Remember lovely, isolated, once rock-ribbed Republican Vermont? Trust fund Bolsheviks and retired stock brokers from Connecticut and Taxachusetts poured in, fleeing their home states’ left-wing mismanagement and spendthrift taxation.
But, no sooner did they arrive than they began lobbying for new services and progressive ways. Now everybody’s crazy Jewish communist uncle is Vermont’s senator and Brattleboro is famous for Nudism.
The politics of Austin, Texas have a distinct resemblance to those of Berkeley, California, and California refugees have wrecked all of Eastern Colorado.
Mark Pulliam finds that they are all over the place in Eastern Tennessee these days, and warns that they are probably coming to your rural red state, too.
As a resident of a small town in east Tennessee, I regret to report that wokeness is everywhere, even in the brightest-red areas of Republican-majority states. My town is home to a small, 200-year-old, Presbyterian-affiliated liberal arts college that appears to be an island of sanity in higher education. But it’s not, and neither is the rest of the town.
When we relocated here from Austin, my wife and I imagined the school was comparable to Hillsdale College, except nestled in the foothills of the Appalachian Mountains. My wife and I quickly learned the reality is otherwise when a supposedly faith-based lecture we attended on campus was devoted to the teachings of Karl Marx rather than Jesus Christ. The lecturer, who teaches “religious studies” at Skidmore College, is the daughter of the host school’s equally-leftist campus minister.
We were also chagrined to learn that the local public library—in a county that voted for President Trump in 2020 by a margin of 71-27 percent—maintains a curated “antiracism” reading list that includes controversial fare such as Ibram Kendi’s “How to Be an Antiracist,” Robin DiAngelo’s “White Fragility,” and Ta-Nehisi Coates’ “Between the World and Me.”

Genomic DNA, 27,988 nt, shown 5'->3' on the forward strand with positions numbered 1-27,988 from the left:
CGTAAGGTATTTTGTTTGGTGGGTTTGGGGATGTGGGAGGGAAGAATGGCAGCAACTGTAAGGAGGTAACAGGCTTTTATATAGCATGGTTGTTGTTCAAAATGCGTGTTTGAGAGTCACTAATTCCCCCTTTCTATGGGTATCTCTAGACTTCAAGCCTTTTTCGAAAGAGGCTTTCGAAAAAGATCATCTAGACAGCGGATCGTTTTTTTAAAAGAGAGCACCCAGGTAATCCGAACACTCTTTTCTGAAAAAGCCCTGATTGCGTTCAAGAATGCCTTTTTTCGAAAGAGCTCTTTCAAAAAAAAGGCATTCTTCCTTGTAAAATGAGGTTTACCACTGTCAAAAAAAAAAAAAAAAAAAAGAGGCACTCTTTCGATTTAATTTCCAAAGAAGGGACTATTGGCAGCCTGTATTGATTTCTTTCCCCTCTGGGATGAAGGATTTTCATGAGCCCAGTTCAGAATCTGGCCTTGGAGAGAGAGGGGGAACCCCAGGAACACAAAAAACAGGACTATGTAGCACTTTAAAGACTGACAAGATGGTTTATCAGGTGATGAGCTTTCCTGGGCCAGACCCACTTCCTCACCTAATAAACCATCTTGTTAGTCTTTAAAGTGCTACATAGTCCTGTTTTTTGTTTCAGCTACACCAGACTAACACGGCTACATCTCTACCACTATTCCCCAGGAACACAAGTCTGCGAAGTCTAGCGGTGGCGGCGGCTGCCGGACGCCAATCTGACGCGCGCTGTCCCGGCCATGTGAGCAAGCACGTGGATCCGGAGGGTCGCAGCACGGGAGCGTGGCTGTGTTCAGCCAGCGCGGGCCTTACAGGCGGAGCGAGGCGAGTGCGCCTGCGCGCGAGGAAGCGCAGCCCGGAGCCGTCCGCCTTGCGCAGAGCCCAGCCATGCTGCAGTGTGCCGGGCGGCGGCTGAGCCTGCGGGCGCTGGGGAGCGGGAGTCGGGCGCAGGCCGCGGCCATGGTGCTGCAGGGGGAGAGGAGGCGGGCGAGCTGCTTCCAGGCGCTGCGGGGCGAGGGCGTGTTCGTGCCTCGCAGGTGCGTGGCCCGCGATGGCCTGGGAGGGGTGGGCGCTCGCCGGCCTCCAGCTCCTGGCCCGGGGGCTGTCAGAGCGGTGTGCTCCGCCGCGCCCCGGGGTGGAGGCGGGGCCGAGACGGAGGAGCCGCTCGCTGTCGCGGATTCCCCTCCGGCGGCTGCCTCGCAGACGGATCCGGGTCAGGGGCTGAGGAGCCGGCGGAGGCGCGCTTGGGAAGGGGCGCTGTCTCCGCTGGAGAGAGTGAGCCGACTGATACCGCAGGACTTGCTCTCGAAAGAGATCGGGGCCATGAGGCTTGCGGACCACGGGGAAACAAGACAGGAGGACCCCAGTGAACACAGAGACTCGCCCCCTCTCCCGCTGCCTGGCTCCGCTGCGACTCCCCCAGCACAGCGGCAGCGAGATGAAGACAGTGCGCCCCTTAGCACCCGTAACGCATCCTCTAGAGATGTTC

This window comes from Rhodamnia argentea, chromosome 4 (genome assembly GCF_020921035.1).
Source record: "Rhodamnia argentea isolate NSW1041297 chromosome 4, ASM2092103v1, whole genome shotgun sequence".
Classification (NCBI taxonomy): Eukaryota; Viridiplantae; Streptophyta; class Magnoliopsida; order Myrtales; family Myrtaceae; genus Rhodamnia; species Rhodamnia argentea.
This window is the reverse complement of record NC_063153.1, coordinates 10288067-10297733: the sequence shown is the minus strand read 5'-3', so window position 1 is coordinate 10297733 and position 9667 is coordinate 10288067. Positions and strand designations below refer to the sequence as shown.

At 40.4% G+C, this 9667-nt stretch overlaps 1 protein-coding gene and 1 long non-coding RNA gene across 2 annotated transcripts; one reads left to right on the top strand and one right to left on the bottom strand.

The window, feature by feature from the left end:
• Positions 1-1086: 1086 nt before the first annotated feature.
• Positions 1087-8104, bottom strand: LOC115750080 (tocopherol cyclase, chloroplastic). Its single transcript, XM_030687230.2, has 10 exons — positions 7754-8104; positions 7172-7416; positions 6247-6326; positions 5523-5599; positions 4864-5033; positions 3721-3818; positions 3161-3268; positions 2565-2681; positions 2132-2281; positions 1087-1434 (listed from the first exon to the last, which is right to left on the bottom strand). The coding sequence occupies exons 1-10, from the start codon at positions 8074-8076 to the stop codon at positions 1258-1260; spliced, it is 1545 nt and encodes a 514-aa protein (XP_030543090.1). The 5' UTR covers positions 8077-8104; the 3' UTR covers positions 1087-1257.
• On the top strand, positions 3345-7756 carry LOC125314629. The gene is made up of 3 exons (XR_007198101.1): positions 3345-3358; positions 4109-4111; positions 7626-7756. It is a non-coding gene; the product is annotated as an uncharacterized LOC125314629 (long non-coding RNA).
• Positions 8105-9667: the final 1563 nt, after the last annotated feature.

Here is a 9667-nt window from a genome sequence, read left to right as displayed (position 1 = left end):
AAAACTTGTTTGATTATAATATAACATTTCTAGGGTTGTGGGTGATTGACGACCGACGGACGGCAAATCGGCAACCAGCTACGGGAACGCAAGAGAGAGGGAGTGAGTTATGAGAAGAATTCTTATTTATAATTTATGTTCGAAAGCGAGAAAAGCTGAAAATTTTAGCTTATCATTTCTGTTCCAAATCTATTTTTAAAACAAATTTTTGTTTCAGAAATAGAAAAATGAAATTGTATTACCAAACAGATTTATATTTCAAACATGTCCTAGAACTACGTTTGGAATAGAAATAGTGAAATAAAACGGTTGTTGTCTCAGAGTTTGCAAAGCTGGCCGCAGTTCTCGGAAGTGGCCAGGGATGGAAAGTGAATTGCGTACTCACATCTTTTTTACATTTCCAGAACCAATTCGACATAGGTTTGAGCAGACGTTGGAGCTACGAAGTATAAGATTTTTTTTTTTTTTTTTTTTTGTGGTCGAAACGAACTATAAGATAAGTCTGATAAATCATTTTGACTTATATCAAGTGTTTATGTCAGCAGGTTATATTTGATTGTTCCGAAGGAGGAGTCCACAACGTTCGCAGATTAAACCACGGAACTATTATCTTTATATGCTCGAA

Ignoring the blight homeless people inflict on library users across America, the local library also provides office space to a newly formed organization serving the homeless, with which the library works as a partner, even engaging in “street outreach.” The library staffer leading this initiative is—predictably—a graduate of the local leftist college. Indoctrination works.
Even though the area is overwhelmingly Republican, the local paper (owned by a national chain headquartered out of state) is unfailingly and obnoxiously left. The editor admits that one of his “life’s greatest disappointments” was being interviewed by The Washington Post and getting turned down for the job. The local paper is a WaPo wannabe, albeit relying heavily on Associated Press reportage. It consistently boosts leftist ideas, locally and nationally.
Due in part to the paper’s favorable coverage, a leftist activist who chaired the local Democratic Party and founded the radical organization Indivisible East Tennessee was recently elected to the ostensibly nonpartisan city council. The local Republican Party belatedly—and reluctantly—supported the center-right candidates in a four-person race for two seats. Supported by Soros-funded organizations from outside the state, the Democrat eked out a second-place finish by a few hundred votes, establishing a leftist toe-hold in an otherwise solidly conservative county.
Complacency is a problem for east Tennesseans. They are so used to Republicans winning elections that they falsely assume victory is automatic. It is not.
HT: Bird Dog.